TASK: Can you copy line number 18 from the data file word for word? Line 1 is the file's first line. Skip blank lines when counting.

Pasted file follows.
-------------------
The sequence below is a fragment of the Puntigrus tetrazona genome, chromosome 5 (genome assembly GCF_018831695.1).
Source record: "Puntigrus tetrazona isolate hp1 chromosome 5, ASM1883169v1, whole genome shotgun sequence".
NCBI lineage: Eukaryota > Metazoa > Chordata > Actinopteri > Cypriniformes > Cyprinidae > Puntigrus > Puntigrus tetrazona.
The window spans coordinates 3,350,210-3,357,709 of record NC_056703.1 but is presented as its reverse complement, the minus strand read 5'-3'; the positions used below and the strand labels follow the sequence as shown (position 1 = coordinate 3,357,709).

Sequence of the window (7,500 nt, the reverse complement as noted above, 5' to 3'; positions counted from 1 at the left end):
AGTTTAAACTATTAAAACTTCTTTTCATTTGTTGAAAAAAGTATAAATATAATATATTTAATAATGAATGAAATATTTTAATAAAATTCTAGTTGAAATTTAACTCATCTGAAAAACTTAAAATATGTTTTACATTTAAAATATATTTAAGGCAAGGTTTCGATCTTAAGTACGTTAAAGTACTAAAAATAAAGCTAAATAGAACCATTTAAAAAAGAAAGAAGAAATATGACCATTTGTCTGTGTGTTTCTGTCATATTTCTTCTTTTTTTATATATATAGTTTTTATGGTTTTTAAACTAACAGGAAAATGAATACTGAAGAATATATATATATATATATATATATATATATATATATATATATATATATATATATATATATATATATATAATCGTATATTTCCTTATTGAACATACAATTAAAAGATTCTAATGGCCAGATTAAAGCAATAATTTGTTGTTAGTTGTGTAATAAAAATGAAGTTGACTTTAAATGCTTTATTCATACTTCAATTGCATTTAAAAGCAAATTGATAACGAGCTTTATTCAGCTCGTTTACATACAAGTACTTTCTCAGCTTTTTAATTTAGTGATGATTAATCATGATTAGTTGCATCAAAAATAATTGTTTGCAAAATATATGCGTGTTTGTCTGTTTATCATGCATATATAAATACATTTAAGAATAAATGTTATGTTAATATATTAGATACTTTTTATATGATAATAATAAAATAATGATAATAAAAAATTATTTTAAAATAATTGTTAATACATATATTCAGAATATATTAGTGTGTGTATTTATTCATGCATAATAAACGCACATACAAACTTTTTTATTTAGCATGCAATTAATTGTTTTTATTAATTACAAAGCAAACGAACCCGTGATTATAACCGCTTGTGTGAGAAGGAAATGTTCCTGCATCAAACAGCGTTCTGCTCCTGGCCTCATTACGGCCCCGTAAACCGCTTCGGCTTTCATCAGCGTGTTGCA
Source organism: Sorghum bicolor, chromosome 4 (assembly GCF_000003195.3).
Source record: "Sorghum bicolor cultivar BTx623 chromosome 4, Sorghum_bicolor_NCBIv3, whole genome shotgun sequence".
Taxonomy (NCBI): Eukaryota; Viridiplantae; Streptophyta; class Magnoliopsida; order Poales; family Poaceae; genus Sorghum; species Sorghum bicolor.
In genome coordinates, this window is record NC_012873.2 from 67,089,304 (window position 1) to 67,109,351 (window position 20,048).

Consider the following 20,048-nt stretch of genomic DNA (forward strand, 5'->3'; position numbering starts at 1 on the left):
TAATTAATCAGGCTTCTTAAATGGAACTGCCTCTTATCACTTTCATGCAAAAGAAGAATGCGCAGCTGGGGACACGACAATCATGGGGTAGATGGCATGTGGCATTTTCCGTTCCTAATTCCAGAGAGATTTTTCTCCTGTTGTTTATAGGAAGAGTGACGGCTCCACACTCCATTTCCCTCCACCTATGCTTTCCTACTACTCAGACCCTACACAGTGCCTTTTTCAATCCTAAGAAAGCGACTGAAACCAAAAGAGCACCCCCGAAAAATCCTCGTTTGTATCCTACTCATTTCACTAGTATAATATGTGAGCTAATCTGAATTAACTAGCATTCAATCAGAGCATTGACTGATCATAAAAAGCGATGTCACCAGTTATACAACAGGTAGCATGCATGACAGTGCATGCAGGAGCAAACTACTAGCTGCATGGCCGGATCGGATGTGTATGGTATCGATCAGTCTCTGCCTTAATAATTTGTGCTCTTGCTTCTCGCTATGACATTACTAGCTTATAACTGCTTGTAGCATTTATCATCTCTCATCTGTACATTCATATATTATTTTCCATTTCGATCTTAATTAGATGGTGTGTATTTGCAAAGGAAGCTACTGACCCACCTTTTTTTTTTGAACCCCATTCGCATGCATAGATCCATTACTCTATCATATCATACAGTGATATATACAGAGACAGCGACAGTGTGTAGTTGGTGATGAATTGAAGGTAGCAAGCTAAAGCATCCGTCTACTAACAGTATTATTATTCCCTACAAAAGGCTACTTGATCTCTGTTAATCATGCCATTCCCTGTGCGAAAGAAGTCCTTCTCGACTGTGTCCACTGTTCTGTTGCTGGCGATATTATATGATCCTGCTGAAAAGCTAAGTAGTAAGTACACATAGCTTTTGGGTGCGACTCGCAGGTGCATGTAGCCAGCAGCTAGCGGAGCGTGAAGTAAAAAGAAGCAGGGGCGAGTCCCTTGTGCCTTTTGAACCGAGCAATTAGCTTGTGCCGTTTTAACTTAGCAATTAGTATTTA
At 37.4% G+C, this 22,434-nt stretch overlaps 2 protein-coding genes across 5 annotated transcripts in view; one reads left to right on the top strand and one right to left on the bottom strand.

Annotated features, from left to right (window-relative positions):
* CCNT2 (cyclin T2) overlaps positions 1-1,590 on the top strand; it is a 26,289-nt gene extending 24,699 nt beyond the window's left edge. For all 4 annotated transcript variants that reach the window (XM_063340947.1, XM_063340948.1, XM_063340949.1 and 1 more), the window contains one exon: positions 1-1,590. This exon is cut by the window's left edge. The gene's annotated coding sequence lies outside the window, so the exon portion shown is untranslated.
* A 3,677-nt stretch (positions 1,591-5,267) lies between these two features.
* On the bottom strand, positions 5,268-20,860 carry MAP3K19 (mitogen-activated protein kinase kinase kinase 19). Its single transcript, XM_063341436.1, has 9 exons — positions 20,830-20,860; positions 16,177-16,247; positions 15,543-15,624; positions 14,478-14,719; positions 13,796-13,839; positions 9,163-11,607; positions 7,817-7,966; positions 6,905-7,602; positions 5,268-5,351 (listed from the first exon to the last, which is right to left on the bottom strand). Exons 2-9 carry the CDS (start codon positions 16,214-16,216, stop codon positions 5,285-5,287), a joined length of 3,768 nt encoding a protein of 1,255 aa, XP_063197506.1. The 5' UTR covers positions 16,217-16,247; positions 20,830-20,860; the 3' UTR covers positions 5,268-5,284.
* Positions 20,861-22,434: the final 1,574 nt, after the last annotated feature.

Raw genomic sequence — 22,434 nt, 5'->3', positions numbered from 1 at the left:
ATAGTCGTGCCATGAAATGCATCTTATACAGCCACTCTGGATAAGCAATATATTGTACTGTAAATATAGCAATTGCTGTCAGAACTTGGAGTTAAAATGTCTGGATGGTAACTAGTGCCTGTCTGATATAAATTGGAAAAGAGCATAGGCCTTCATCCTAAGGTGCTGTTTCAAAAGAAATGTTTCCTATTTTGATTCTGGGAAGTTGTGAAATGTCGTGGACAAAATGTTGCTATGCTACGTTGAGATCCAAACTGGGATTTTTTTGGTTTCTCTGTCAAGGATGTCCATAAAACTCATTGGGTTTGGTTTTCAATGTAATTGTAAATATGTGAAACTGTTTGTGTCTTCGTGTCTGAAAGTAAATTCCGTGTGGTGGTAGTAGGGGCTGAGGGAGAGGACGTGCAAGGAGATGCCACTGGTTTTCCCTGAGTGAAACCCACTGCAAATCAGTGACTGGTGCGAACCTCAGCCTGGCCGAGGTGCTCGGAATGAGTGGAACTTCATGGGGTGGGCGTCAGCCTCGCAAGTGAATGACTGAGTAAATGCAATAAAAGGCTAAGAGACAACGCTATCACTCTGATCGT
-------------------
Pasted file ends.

* Positions 20,861-22,434: the final 1,574 nt, after the last annotated feature.